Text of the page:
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Connections

Charles Laughton
(Movies & TV)
Albert Finney
(Movies & TV)
Agatha Christie
(Literature)
Zoltan Korda
(Movies & TV)
Alexander Korda
(Movies & TV)
Wendy Barrie
(Movies & TV)
Jerry Lewis
(Movies & TV)
 

See also

Elsa Lanchester

Knowledge Identifier: +Elsa_Lanchester

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Elsa Lanchester

English-American character actress with a long career in theatre, film and television add

Category: Movies & TV

Born in 1902.

Countries: United States (44%), United Kingdom (44%), Hungary (6%)

Education: undef.

Main connections: Charles Laughton, Albert Finney, Agatha Christie

Linked to: The New York Times, NBC, Democratic Party

 

Timeline


 

This timeline needs to be reviewed and corrected, as it has been automatically generated from multiple web sources.
Please help improve it by adding dated informations, images and videos about Elsa Lanchester.


Elsa Lanchester was born in 1902 add something


1925

She made her film debut in "The Scarlet Woman" and in 1928 appeared in three 'silent shorts' written for her by H.G. Wells in which Laughton made brief appearances add something


1927

She met the actor Charles Laughton in 1927, and they were married two years later add something

 

Charles Laughton - In 1927, Laughton began a relationship with Elsa Lanchester, at the time a cast mate in a stage play.


1929

Lanchester married Charles Laughton in 1929 add something


1930

They appeared together in a 1930 'film revue' entitled "Comets", featuring British stage, musical and variety acts, in which they sang in duet 'The Ballad of Frankie and Johnnie add something


1933

She appeared opposite Laughton again in 1933 as a highly comical Anne of Cleves in "The Private Life of Henry VIII" add something

 

Wendy Barrie - Barrie went on to make a number of motion pictures for London Films under the Korda brothers, Alexander and Zoltan, the best known of which is 1933's "The Private Life of Henry VIII", which starred Charles Laughton, Robert Donat, Merle Oberon, and Elsa Lanchester


1936

She and Laughton returned to Britain in 1936 to appear together again in "Rembrandt" and two years later in "Vessel of Wrath", a add something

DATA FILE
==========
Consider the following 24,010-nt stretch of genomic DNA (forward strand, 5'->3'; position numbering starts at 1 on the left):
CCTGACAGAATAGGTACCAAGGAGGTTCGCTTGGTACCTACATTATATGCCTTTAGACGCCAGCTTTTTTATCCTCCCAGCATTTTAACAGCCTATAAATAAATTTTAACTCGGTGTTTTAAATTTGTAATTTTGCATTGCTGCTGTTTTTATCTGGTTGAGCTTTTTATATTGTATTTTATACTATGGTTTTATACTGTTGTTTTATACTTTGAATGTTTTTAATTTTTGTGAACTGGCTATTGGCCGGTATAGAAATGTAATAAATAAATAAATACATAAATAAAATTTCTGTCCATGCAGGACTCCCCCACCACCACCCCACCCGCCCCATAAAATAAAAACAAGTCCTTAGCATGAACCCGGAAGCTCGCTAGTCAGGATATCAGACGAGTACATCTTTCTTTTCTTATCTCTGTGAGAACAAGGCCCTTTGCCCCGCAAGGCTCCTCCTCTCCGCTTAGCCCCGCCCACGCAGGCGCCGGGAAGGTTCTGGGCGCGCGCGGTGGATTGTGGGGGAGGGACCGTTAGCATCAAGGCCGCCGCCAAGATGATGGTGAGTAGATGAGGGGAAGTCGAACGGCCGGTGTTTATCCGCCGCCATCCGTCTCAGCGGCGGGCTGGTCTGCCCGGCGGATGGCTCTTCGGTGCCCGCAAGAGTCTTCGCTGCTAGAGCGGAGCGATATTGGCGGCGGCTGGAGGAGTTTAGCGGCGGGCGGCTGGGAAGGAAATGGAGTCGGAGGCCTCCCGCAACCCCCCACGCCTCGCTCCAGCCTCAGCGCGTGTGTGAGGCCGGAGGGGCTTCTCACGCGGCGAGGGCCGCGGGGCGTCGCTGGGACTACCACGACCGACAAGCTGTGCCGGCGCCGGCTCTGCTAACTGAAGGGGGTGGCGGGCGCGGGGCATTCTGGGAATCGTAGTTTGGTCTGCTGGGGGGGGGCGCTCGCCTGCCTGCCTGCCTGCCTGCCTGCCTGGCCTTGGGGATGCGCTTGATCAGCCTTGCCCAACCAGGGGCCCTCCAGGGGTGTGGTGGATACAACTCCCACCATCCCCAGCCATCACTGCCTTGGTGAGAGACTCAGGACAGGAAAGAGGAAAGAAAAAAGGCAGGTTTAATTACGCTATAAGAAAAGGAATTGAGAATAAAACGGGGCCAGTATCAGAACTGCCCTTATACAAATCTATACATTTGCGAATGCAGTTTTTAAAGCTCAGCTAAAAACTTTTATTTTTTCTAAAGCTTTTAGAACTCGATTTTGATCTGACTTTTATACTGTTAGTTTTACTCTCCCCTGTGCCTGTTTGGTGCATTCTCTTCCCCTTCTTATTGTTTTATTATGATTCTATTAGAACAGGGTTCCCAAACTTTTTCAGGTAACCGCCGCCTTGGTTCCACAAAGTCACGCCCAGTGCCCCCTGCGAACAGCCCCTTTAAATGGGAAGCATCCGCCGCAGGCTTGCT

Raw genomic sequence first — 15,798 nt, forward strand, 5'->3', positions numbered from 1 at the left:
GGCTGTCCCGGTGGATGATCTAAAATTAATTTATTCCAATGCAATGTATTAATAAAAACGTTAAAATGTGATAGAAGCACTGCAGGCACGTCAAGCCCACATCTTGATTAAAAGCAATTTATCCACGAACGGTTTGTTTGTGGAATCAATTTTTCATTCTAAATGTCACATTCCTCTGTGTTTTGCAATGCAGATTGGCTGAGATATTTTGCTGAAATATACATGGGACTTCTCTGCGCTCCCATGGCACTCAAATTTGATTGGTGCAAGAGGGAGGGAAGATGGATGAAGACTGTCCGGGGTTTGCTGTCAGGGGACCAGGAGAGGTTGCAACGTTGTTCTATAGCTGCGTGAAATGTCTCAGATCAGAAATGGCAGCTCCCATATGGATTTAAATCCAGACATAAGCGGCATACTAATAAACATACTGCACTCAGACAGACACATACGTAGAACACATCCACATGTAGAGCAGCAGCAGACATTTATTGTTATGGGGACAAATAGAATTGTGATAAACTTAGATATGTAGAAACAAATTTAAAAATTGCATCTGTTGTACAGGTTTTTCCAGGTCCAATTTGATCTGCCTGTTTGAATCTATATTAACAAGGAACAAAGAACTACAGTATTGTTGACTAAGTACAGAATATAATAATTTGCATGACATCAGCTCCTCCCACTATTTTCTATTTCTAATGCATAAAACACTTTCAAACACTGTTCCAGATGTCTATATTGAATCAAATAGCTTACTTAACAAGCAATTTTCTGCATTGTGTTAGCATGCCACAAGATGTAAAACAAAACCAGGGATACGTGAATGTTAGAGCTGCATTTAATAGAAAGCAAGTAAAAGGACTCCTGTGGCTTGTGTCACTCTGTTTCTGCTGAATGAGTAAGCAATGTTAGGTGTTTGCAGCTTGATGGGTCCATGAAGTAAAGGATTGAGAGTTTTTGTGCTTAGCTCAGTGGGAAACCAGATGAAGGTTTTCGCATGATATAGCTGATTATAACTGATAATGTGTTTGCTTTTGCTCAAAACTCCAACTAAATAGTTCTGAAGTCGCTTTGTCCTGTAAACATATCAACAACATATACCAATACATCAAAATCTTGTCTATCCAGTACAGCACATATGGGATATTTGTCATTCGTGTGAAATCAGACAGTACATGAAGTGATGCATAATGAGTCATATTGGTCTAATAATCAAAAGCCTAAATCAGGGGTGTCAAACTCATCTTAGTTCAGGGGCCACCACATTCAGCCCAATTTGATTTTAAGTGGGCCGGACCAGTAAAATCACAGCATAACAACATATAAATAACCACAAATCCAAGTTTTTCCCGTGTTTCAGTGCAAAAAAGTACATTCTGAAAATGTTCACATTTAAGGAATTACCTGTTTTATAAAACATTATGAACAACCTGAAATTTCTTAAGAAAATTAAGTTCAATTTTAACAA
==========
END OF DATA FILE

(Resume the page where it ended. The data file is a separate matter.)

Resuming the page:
1939

They both returned to Hollywood in 1939 where he made "The Hunchback of Notre Dame" although Lanchester didn't appear in another film until 1941 with "Ladies in Retirement" add something


1940

During the late 1940s and 1950s she appeared in small but highly varied supporting roles in a number of films while simultaneously appearing on stage at the "Turnabout Theatre" in Hollywood add something

 

She played supporting roles through the 1940s and 1950s add something


1948

She played a comical role in the 1948 thriller, "The Big Clock", in which Laughton starred as a murderous, megalomaniac press tycoon add something


1950

More supporting roles followed in the early 1950s, including a 2-minute cameo as the Bearded Lady in "3 Ring Circus", about to be shaved by Jerry Lewis add something

 

She released three LP albums in the 1950s add something


1956

Additionally, she had memorable guest roles in a classic "I Love Lucy" episode in 1956 and in episodes of NBC's "The Eleventh Hour" and "The Man From U.N.C.L.E." add something


1958

Albert Finney - His career began in the theatre; he made his first appearance on the London stage in 1958 in Jane Arden's "The Party", directed by Charles Laughton, who starred in the production along with his wife, Elsa Lanchester

 

Charles Laughton - Laughton returned to the London stage in May 1958 to direct and star in Jane Arden's The Party at the New Theatre which had Elsa Lanchester and Albert Finney in the cast.


1959

She appeared on 9 April 1959, on NBC's "The Ford Show, Starring Tennessee Ernie Ford" add something


1970

She continued television work into the early 1970s, appearing as a recurring character in "Nanny and the Professor", starring Richard Long and Juliet Mills add something


1972

They were both socialists, according to Lanchester's 1972 interview with Dick Cavett add something


1974

The Night of the Hunter (film) - In 1974, film archivists Robert Gitt and Anthony Slide retrieved several boxes of photographs, sketches, memos, and letters relating to the film from Laughton's widow Elsa Lanchester for the American Film Institute


1976

She was Jessica Marbles, a sleuth based on Agatha Christie's Jane Marple, in the 1976 murder mystery spoof, "Murder by Death", and she made her last film in 1980 as Sophie in "Die Laughing" add something


1983

In March 1983, Lanchester released her autobiography, entitled "Elsa Lanchester Herself" add something


Elsa Lanchester died in 1986 add something

 

Lanchester died in Woodland Hills, Los Angeles on 26 December 1986, aged 84, at the Motion Picture Hospital from bronchopneumonia add something


1987

Her body was cremated on 5 January 1987, at the Chapel of the Pines in Los Angeles and her ashes scattered over the Pacific Ocean add something


1999

Jefferson, North Carolina: McFarland & Company, 1999 add something